The petitioners prayed to the court that the continuation of the inhuman practice of manual scavenging as well as the existence of dry latrines was illegal and ultra vires the Constitution of India as it is violative of Part III of the Constitution if tested against Art. 14, 17, 21 and 23 r/w Employment of Manual Scavengers and Construction of Dry Latrines (Prohibition) Act, 1993 (hereinafter1993 act). The petitioners prayed to the Court to direct the Union to undertake measures to completely eradicate the practice of manual scavenging along with making detailed and timely plans for the rehabilitation of people employed as manual scavengers and prohibition of construction of dry latrines.
The petitioners also prayed that the court direct all government bodies to take action against the violators of the provisions and those who employ individuals as manual scavengers. Further, to file reports to the Court mentioning the progress in combating manual scavenging.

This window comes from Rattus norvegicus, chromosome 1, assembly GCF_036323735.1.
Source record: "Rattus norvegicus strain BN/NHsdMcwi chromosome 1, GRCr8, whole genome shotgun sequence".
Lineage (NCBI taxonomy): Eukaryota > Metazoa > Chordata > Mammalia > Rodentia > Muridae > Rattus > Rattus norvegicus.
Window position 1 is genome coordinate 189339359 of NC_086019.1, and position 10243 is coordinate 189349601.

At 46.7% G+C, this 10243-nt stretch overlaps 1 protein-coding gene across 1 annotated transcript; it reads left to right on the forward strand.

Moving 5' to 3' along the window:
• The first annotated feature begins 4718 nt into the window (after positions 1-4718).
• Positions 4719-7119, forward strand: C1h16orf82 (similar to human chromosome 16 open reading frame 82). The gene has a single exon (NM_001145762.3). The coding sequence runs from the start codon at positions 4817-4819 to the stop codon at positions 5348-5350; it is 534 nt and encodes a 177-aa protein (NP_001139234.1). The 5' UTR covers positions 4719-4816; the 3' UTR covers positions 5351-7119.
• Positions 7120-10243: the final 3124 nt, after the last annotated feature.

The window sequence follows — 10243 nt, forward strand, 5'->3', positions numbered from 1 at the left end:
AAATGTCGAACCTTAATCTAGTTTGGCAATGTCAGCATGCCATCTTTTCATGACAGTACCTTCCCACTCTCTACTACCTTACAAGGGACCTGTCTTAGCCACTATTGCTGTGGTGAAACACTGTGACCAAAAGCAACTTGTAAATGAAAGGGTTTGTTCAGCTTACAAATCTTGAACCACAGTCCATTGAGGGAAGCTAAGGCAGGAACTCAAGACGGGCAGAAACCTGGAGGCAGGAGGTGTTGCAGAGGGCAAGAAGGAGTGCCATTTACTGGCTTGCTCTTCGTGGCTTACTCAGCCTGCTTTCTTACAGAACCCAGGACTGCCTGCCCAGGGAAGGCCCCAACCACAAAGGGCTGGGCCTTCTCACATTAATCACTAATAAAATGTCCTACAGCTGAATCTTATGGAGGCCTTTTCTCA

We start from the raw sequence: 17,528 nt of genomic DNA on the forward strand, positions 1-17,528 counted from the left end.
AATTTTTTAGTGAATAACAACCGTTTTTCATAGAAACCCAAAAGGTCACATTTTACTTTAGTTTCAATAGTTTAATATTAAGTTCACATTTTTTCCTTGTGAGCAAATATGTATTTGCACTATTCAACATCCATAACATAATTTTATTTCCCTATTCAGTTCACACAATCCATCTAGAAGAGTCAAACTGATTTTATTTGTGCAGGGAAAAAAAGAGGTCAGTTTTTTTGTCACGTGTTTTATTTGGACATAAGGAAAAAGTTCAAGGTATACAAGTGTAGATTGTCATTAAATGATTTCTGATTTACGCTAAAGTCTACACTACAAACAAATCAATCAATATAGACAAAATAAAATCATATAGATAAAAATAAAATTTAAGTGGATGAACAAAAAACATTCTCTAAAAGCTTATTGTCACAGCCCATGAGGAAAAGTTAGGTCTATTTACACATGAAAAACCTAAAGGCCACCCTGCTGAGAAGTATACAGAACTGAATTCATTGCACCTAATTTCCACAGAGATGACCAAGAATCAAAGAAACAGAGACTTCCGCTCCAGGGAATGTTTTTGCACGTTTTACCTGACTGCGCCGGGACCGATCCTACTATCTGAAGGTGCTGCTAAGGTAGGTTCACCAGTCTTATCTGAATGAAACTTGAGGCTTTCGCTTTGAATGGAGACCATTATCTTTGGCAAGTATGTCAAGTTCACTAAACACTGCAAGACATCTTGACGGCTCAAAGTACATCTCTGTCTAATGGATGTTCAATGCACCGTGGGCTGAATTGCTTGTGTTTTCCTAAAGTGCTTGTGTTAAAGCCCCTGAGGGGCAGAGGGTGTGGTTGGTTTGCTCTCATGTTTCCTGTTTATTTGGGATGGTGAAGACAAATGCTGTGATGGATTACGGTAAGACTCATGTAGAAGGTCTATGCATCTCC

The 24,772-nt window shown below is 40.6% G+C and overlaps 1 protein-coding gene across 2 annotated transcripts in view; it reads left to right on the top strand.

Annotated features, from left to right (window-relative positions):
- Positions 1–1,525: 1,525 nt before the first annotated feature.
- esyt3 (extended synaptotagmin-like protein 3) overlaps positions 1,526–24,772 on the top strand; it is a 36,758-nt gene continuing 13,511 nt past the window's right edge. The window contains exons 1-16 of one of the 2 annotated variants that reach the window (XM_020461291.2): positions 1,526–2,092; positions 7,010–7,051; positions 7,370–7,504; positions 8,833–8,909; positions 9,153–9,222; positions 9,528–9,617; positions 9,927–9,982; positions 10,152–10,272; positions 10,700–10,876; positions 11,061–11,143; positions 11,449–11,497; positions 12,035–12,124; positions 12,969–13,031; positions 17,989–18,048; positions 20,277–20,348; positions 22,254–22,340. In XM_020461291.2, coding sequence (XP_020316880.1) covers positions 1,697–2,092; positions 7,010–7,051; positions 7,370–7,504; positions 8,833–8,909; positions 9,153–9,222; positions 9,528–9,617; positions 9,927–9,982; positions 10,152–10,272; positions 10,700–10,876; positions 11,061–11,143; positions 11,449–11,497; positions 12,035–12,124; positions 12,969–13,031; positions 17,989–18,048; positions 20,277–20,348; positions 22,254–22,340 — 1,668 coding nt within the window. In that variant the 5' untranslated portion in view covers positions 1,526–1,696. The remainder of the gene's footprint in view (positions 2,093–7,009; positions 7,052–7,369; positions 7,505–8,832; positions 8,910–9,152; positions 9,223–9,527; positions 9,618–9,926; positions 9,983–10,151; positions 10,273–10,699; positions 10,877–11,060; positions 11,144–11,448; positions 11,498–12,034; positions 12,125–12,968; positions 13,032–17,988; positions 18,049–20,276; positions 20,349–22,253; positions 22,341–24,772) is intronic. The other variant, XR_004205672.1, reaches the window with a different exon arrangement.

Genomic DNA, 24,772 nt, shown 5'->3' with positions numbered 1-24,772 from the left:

Contention on behalf of the Petitioners
The petitioner’s prayer and their case revolve around the implementation of the existing provisions of law. The court has treated the case as a ‘continuing mandamnus’, therefore implying that all directions of the Court since 2013 are part of the present matter. The statistics provided by the petitioners had brought the attention of the Court to the existing practice of manual scavenging and the presence of dry latrines in great numbers even after the legislative mandate to end both such practices.
Contention on behalf of the Respondents